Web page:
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THE BRIEFING FOR SEPTEMBER 20-30, 2012
By Joe Brancatelli

· American Joins United at the Bottom of the Barrel
· TSA Opens Several New PreCheck Airport Lanes
· JetBlue Adds Charleston Flights From Boston, JFK
· Berlin Brandenburg Opening Delayed. Again.
· Marriott Goes Back to the Future on Central Park
· Hyatt Converts Two Avia Hotels to Andaz Chain
· United Will Restore Expert Mode to Its Web Site


American Joins United at the Bottom of the Operational Barrel
How badly has American Airlines been running this week? Here is the best way to explain it: American has had more delays and cancelled flights than even woeful United Airlines, which has been dead last in the ratings since the March computer meltdown. On Monday (September 17), American's worst day this week, arrivals were just 39 percent on-time and it cancelled an appalling 107 of 1,861 flights. As of 10 p.m. tonight (September 20), American was hardly running any better, with arrivals running at just 52 percent on-time. Arrivals were also below 50 percent most of the rest of the week. American has responded by pre-cancelling as much as two percent of its flights through October. The problem: Pilots, unhappy with bankrupt American's abrogation of their contract, are calling in sick at a higher rate than usual. They are also "writing up" a lot of maintenance problems that would otherwise be ignored. Since American got bankruptcy-court approval to dump their contract, the pilots can't legally strike or organize a job action. But it's not hard to figure out how the pilots, who have incredible latitude in what constitutes being unfit to fly and what to report as a mechanical, can mount a job action without being officially organized. Is there any good news here? Uh, actually, no. With both United (running in the low 60-percent on-time range in recent months) and American in chaos, we're running out of empty seats on airlines that are running near to schedule. (Statistics from FlightStats.com.)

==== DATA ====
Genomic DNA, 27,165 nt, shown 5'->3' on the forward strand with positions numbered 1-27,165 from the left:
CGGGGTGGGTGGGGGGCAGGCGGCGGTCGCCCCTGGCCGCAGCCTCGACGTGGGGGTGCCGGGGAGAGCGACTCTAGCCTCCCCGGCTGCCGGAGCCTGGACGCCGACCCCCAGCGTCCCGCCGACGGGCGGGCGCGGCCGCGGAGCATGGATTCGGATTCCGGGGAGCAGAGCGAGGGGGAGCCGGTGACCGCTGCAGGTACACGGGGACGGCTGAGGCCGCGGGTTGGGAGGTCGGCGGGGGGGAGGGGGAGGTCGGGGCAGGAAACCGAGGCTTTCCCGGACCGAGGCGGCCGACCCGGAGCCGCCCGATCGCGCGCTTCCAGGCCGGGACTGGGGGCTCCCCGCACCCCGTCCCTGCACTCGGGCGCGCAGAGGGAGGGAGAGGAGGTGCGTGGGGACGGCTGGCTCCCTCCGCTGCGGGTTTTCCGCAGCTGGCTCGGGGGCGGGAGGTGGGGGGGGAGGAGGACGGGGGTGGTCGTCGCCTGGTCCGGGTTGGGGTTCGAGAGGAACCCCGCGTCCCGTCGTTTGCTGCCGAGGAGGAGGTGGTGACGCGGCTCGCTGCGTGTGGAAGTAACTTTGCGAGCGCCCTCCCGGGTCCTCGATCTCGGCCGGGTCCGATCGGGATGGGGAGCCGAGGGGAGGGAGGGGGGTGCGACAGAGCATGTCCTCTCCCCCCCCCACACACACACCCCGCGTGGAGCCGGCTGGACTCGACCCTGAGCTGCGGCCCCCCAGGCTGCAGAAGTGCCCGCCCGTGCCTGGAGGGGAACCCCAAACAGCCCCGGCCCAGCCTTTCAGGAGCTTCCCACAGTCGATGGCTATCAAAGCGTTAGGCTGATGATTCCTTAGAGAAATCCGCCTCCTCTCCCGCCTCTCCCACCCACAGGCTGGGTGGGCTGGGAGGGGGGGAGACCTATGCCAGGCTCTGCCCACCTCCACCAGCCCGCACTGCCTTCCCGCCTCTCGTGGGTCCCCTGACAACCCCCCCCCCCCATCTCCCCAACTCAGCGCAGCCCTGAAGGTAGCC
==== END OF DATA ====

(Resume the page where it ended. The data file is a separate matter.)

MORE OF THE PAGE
Here a PreCheck, There a PreCheck, Everywhere a PreCheck Lane
We're still not exactly sure why and how the TSA chooses approved travelers for PreCheck clearance from day to day or flight to flight, but at least there are now many more PreCheck lanes to confuse us. In recent days, the TSA has added PreCheck at Philadelphia International (Checkpoint C at Terminal B/C), which will mostly aid US Airways flyers. The agency also opened PreCheck at Checkpoint 3C in Terminal C at Newark Airport and that will mostly help United Airlines flyers. There is also a PreCheck lane in the Main Terminal of Cincinnati, which would mostly help Delta Air Lines flyers if Delta actually still operated any flights at CVG. (Okay, I'm kidding ... a little.) Although it's never wise to count your PreCheck lanes before they hatch, it looks like the TSA next plans to add them at the main terminal of Washington/Dulles next week and in Pittsburgh in October. Here's the current complete rundown of PreCheck locations.

JetBlue Adds Charleston to Its Route Map
One of the nation's best cities with lousy air service, Charleston, South Carolina, doesn't have to be blue about it much longer. Well, actually, blue is good news. JetBlue Airways is adding flights to Charleston from its two big Northeast cities: Boston/Logan and its hub at New York/Kennedy. There'll be twice-daily nonstops from New York and one from Boston. JetBlue will use E190s on both routes, which begin on February 28. ... Frontier Airlines continues to add and subtract routes with reckless and idiotic abandon. It'll drop flights from Akron-Canton, Ohio; Sacramento, California; and Provo, Utah. New on its route map will be flights to Minot, North Dakota (November 5), and Cleveland (beginning January 9). ... Porter Airlines has opened a passenger lounge next to its gate in Terminal B at Newark Airport. And here's a twist: It's open to all of the carrier's passengers.

Opening Up Brandenburg Taking Longer Then Tearing Down the Wall